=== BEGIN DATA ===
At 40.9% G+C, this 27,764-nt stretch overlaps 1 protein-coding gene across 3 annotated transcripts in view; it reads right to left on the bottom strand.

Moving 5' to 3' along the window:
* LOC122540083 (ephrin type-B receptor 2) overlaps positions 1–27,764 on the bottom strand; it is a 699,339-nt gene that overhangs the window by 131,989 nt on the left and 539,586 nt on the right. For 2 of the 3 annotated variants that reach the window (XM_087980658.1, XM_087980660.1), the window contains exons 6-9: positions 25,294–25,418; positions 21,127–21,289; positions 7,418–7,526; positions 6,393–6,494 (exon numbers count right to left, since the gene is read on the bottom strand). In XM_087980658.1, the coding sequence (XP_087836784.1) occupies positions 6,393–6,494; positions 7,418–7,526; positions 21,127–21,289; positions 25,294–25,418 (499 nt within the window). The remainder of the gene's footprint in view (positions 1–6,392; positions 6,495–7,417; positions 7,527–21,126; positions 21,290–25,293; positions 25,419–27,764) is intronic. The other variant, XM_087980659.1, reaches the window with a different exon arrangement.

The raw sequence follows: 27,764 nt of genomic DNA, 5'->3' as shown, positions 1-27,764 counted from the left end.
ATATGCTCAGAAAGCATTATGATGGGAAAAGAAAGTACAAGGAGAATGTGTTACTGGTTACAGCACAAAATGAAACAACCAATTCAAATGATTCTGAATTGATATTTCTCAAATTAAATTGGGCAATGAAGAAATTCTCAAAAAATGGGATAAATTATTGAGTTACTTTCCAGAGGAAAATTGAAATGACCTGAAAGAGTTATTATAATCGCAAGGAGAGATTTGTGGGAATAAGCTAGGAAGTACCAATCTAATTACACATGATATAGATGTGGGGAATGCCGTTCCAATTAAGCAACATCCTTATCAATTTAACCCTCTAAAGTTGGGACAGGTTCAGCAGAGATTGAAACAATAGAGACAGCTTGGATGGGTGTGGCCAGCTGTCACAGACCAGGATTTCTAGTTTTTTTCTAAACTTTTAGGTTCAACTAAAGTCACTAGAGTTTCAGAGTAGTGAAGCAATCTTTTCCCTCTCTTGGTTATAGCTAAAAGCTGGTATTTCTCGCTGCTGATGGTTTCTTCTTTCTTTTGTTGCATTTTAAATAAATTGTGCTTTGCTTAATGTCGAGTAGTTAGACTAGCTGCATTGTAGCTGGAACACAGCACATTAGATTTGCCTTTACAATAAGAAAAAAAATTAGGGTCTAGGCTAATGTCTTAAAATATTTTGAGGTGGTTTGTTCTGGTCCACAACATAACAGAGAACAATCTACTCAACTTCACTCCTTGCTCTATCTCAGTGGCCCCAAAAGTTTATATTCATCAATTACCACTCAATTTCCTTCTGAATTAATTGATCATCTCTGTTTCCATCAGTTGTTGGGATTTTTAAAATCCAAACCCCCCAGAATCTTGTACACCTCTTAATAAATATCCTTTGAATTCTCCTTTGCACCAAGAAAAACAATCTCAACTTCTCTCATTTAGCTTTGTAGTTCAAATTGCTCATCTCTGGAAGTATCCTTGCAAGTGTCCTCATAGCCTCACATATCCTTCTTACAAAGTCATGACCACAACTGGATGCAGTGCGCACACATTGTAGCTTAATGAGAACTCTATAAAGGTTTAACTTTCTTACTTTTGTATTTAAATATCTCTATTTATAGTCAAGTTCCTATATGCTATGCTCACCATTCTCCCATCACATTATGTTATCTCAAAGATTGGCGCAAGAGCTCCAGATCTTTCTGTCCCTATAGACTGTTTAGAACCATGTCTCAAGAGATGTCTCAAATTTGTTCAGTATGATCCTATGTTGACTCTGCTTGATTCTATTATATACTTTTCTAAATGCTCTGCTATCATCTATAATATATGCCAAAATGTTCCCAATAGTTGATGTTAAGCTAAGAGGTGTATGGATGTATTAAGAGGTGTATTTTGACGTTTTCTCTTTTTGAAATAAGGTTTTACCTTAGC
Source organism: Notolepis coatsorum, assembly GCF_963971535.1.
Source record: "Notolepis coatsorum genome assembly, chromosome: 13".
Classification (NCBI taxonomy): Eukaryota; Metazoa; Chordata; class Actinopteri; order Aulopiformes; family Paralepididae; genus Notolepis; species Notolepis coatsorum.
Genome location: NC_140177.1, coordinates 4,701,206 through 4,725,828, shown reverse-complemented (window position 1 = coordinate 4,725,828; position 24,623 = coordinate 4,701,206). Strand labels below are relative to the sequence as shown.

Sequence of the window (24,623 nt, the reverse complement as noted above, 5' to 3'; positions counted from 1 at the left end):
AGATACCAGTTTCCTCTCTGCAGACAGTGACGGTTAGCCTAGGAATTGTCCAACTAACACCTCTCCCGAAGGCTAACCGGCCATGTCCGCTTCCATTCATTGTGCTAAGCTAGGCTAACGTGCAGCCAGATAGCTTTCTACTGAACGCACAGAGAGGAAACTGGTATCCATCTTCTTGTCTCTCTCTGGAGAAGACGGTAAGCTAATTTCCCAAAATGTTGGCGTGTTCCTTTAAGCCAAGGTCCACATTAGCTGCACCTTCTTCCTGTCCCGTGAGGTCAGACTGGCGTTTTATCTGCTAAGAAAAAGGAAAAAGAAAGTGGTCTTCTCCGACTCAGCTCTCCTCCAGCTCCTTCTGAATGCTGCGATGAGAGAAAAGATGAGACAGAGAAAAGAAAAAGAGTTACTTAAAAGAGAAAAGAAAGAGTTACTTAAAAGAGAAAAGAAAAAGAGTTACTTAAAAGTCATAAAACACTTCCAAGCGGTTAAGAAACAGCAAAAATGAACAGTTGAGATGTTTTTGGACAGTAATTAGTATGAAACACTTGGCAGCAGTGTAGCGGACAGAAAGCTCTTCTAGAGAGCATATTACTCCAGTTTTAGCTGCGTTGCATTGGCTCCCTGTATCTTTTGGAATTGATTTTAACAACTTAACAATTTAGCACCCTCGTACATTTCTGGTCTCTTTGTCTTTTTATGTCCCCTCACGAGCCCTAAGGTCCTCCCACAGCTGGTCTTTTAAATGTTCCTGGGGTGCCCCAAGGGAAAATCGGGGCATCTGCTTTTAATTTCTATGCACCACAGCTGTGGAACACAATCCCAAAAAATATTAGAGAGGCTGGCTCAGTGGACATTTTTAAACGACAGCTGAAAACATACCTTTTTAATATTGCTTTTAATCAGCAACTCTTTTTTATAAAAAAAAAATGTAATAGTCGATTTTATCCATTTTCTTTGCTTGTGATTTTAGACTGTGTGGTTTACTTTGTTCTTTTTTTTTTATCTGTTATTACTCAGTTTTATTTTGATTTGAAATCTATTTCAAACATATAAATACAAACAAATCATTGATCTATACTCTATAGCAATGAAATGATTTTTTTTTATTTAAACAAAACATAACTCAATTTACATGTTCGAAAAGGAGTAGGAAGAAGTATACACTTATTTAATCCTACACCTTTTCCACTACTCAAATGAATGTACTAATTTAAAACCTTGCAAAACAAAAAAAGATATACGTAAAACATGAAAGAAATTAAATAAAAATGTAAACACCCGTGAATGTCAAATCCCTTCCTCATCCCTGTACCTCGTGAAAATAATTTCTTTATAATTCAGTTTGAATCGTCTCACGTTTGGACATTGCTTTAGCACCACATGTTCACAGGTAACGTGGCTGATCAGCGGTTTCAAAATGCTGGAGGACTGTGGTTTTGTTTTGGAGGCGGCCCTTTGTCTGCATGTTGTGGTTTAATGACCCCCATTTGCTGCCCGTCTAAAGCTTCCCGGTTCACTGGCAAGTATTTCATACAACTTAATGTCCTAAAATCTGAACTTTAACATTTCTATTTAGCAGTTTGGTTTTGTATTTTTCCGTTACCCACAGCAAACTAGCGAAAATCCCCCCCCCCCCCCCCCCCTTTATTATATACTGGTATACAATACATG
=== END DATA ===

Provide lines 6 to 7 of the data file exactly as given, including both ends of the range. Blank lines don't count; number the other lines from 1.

Source organism: Notolepis coatsorum, assembly GCF_963971535.1.
Source record: "Notolepis coatsorum genome assembly, chromosome: 13".